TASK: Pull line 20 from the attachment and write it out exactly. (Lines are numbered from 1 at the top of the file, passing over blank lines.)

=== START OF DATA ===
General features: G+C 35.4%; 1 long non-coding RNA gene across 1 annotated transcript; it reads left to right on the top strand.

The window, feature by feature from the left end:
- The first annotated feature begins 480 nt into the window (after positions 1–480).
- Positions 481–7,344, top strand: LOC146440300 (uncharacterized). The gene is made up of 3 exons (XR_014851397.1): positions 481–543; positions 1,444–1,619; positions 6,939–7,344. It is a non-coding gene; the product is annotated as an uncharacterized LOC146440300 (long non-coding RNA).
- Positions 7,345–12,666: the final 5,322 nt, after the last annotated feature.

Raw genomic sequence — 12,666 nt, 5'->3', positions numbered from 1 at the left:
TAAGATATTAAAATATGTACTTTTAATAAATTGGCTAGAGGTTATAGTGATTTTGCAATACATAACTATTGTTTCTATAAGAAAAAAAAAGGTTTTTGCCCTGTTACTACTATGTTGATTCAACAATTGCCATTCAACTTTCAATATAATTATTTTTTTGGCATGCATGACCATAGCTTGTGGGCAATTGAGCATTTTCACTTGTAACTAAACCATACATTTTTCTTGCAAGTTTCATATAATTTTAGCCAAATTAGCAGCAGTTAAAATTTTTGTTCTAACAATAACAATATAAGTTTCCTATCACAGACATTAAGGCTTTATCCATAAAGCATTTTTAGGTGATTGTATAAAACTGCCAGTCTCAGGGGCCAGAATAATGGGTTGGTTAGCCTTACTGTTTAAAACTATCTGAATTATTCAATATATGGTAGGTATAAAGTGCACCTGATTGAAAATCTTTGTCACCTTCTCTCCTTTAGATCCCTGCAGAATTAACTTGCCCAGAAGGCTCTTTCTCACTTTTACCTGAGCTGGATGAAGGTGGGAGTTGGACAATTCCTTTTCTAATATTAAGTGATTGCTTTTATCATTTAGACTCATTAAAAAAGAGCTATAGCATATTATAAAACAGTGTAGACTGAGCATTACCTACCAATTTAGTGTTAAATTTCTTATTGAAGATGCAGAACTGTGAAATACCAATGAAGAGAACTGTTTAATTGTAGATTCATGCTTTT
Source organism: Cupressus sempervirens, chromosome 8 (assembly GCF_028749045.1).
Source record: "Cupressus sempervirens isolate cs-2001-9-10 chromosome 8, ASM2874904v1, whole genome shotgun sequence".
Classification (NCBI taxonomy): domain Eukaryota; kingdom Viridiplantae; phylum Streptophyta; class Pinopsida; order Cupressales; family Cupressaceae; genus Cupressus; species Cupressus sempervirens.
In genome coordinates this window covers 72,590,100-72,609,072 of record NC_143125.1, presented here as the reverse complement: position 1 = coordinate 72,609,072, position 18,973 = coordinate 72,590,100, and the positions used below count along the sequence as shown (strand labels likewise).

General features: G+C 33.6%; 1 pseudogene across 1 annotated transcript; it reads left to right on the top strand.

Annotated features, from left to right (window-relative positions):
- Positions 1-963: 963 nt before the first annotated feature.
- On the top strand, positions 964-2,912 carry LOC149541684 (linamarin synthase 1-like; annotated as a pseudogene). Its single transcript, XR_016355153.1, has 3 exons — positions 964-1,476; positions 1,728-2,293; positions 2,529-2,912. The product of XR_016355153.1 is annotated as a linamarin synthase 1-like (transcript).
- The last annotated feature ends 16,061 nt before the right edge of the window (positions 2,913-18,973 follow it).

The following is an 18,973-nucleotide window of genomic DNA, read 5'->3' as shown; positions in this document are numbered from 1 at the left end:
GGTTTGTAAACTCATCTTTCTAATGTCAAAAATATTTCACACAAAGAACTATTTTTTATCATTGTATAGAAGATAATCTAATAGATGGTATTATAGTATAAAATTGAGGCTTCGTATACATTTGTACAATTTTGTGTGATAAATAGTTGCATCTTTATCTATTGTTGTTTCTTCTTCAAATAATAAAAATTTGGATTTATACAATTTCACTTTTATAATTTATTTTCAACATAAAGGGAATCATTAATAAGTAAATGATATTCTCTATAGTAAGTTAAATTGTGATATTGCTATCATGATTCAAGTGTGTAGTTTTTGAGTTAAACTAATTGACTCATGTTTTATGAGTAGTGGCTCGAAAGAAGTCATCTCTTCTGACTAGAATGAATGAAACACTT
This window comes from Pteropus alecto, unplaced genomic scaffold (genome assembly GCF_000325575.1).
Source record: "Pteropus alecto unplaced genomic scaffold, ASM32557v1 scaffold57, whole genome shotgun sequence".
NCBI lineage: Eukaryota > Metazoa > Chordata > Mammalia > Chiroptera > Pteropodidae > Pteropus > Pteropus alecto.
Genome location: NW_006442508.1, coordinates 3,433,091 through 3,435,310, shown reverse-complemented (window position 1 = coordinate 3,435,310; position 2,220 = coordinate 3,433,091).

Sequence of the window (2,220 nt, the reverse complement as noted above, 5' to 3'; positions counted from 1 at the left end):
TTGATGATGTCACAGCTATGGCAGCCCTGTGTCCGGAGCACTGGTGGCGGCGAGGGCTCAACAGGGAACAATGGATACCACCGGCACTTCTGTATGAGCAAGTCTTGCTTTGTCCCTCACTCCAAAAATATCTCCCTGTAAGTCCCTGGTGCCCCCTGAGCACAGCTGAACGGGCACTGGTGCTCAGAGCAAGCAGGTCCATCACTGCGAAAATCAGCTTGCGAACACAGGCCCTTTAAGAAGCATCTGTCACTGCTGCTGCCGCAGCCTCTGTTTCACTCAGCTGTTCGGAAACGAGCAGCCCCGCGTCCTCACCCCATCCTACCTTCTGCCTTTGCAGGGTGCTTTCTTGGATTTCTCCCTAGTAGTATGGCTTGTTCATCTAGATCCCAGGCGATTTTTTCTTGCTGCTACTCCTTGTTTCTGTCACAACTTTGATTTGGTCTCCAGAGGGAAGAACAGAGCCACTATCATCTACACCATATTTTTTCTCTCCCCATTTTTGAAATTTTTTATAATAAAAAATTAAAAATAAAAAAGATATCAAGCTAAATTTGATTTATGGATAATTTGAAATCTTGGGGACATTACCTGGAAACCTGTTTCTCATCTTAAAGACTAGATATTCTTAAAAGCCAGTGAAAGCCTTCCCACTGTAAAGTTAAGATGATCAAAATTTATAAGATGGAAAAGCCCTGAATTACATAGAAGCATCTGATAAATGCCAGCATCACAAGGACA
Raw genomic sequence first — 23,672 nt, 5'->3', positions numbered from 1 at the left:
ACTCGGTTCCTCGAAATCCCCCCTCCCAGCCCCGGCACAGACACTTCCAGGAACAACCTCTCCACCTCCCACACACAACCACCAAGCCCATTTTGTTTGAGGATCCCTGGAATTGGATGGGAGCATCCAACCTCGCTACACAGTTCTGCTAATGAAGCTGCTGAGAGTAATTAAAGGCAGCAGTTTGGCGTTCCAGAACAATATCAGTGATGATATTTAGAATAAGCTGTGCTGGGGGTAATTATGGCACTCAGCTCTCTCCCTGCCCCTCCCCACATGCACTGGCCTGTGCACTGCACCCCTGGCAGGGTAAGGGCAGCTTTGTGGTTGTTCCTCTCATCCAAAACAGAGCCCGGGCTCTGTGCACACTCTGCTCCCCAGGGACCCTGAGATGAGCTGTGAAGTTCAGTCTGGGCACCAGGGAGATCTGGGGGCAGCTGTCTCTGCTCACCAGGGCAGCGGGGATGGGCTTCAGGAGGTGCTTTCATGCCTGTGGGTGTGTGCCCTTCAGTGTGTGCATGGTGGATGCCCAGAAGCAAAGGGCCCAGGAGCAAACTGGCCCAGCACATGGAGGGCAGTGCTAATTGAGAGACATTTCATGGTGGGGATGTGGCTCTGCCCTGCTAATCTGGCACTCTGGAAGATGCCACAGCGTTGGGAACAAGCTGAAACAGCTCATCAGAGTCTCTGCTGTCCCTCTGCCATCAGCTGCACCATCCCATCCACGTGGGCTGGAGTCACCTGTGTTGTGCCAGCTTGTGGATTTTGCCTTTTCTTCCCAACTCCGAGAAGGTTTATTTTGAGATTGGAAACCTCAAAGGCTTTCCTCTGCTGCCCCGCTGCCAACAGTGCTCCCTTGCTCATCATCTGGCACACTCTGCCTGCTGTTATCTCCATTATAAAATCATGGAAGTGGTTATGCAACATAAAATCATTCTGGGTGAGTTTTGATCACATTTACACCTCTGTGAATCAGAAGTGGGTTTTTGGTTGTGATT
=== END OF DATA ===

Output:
Source record: "Pteropus alecto unplaced genomic scaffold, ASM32557v1 scaffold57, whole genome shotgun sequence".